Binge Eating Disorder Therapy for Women
Emotional Eating, Binge Eating Disorder and Negative Body Image
Eating Disorders and Disordered Eating is not about the food
Effective Eating Disorder Treatment leads to intuitive eating, healthy eating, and balanced eating. This requires a strong and healthy connection to Self.
Do you see yourself below?
Emotional Eating is comforting yourself with food. This usually takes the form of carbohydrates. In addition, you might numb yourself with food rather than tolerate unpleasant feelings. Finally, entertaining, celebrating or “treating yourself” with food might also be signs that you’re an Emotional Eater.
Binge Eating is eating large amounts of food and feeling out of control. If you eat compulsively, or secretly, these are also indications that your relationship with food is out of balance. Eating when not hungry, eating rapidly, and eating to physical discomfort are all behaviors associated with Binge Eating Disorder. Especially relevant are feelings of shame or guilt that follow a food binge. Often, women with Binge Eating Disorder will compensate by restricting. Restricting, in turn, increases the urge to Binge by triggering the body’s need to compensate for deprivation.
Bulimia is a category of behaviors designed to facilitate the expulsion of food or calories from the body. These behaviors often include self-induced vomiting, laxative abuse, diuretic abuse and over-exercising. The goal of these behaviors is to avoid or mitigate weight gain, to facilitate weight loss and/or to experience the physical release often associated with purging. Often, women struggling with Binge Eating Disorders will attempt to compensate for bingeing with one or more bulimic behaviors.
Negative Body Image is driven by the belief that there are preferred and non-preferred body types and certain ways your body should look vs. how your body actually looks. An overly fixated focus on your body, your weight, your physical shape and how it compares to the body of others are all typical manifestations of Negative Body Image.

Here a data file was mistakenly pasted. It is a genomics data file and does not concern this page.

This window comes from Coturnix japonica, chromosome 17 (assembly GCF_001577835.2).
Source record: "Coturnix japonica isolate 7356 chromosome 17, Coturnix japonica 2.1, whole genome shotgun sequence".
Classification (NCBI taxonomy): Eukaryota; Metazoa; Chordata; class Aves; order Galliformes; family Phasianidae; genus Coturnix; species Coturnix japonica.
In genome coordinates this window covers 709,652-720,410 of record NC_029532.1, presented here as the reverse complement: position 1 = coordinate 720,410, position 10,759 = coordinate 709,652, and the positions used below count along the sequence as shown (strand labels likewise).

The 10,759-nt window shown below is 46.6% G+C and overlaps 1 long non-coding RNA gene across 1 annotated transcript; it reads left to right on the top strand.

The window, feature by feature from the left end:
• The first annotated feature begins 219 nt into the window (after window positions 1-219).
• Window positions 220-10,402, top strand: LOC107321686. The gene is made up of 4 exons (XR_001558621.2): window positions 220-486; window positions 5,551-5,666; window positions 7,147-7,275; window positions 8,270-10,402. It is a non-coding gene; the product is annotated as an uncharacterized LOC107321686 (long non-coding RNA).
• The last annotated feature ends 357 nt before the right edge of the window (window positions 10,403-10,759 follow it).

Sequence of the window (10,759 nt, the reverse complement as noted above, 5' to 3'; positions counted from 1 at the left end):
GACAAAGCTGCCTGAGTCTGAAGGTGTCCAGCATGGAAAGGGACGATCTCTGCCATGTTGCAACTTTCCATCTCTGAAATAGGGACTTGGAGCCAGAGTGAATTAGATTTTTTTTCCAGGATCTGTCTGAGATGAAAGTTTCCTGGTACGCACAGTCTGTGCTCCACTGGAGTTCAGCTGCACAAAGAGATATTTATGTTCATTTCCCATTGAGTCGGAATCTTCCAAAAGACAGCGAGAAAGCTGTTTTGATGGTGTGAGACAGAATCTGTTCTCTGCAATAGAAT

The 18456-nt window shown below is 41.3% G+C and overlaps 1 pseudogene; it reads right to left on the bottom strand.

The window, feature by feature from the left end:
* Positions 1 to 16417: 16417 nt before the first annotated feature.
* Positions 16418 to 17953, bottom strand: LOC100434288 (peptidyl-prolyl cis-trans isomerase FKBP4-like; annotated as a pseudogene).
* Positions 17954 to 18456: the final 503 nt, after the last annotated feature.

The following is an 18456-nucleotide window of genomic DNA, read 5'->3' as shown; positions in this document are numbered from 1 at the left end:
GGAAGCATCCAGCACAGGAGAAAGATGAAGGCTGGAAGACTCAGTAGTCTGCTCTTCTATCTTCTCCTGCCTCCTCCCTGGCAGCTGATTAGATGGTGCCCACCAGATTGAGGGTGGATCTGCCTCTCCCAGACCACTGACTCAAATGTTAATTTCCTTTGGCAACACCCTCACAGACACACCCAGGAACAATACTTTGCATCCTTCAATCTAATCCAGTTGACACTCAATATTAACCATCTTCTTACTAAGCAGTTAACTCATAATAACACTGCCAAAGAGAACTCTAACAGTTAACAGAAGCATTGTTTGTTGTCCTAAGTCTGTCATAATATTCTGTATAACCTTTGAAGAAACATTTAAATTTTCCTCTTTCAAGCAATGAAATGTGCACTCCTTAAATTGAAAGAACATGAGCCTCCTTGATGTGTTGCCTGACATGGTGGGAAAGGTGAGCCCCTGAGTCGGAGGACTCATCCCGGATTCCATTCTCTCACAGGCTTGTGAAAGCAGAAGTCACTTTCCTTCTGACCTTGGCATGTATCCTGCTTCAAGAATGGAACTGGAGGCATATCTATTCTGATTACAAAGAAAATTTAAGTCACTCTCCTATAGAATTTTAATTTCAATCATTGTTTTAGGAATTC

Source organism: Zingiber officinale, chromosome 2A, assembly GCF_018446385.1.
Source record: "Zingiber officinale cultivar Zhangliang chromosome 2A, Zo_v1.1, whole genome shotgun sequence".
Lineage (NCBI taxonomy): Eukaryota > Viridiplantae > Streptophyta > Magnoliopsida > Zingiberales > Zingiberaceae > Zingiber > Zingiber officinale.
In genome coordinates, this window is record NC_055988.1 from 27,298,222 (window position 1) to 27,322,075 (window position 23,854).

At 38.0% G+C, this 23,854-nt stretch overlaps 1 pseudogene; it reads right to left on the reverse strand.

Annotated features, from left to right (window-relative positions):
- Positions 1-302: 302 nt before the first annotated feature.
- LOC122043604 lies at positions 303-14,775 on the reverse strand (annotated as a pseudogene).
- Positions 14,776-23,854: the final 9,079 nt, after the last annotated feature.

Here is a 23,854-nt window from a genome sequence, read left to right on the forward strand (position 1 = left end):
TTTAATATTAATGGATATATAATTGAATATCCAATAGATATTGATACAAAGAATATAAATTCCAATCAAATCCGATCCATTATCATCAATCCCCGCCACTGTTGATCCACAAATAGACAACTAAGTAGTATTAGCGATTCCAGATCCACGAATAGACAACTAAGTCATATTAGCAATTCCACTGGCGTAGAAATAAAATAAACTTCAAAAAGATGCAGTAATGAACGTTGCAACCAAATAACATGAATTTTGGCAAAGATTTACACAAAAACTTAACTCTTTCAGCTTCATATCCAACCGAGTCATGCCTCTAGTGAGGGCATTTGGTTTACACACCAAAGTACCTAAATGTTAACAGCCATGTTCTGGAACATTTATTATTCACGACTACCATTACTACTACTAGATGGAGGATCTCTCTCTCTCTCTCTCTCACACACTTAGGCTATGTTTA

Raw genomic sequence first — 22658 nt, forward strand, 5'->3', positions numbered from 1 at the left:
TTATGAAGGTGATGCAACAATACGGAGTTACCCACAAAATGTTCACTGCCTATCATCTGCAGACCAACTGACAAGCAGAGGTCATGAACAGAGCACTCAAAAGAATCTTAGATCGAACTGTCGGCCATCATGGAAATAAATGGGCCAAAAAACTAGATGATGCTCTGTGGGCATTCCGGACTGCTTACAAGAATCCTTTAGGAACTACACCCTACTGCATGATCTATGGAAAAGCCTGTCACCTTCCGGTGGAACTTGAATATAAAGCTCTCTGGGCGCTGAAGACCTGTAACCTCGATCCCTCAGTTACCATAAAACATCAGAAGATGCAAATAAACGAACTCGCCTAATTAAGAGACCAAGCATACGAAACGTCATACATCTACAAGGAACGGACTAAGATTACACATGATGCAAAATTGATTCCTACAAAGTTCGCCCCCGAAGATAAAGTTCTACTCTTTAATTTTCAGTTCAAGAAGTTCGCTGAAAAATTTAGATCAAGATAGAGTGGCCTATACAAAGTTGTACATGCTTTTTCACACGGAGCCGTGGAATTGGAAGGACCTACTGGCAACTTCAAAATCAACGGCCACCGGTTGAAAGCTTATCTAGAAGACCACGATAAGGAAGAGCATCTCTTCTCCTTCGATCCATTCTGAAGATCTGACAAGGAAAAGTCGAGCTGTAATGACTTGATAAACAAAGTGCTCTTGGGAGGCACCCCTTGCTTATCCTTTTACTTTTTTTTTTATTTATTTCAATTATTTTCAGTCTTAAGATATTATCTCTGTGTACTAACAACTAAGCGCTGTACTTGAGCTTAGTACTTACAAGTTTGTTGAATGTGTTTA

Transient ‘fashion’ and ‘marketeers-for-profit’ typically create and sell the idea that certain body types and physical characteristics are fashionable and others ‘not,’ from one year to the next. Women are left navigating ever-changing minefields of conformity and rejection, all in an effort to maximize insecurity and sell, sell, sell. Body Positivity and Diversity and Inclusion campaigns – Health at Every Size, for example – threaten the very existence and success of ‘marketeers,’ and their efforts to sell us “Hope In a Jar” (or a pair or life-changing yoga pants) in order to achieve an acceptable place in the world.
Just say “No” to being manipulated, and…Just say “Yes” to being your imperfect perfect Self.
Binge Eating Disorder Treatment
I provide online therapy for Disordered Eating, Binge Eating Disorder and Negative Body Image Issues with the same effective approaches that I integrate into all of my therapy practice. Because Eating Disorders and Body Image struggles are symptoms of other issues, it is imperative to address and resolve the underlying distress before it is possible to experience relief. Disordered eating behaviors are maladaptive coping mechanisms. In order to eliminate the need for the maladaptive coping mechanism, the underlying issues must be resolved, and new healthier coping skills learned in their place.
Bariatric Surgery Patients
The outcome of bariatric surgery can be significant — from rapid shifts in physical disease to enormous psychological changes.
However, your health and stabilization after bariatric surgery requires implementing a “new normal” and making big lifestyle changes. The most important of these changes is developing a healthy, long-term relationship with food, eating, your body, and your Self.
Because you want to achieve and maintain healthy body weight and function over the long term, it’s ideal to begin working on your relationship with food, body and weight well before your bariatric surgery. The goal of therapy is to identify and resolve the emotional and psychological issues that contribute to your Disordered Eating. In some cases, clients will lose sufficient weight with therapy alone, and decided against surgery. In other cases, clients will reduce or eliminate their emotional dependence on food which will ensure the long-term results of bariatric surgery and avoid the weight re-gain experienced by over 40% of surgical patients.
Wherever you are in your weight management journey – gathering information, contemplating your decision, pre-surgery, or post-surgery – I look forward to helping you love and appreciate the body and skin your are in.
Read my GA Voice Interview from June 2020.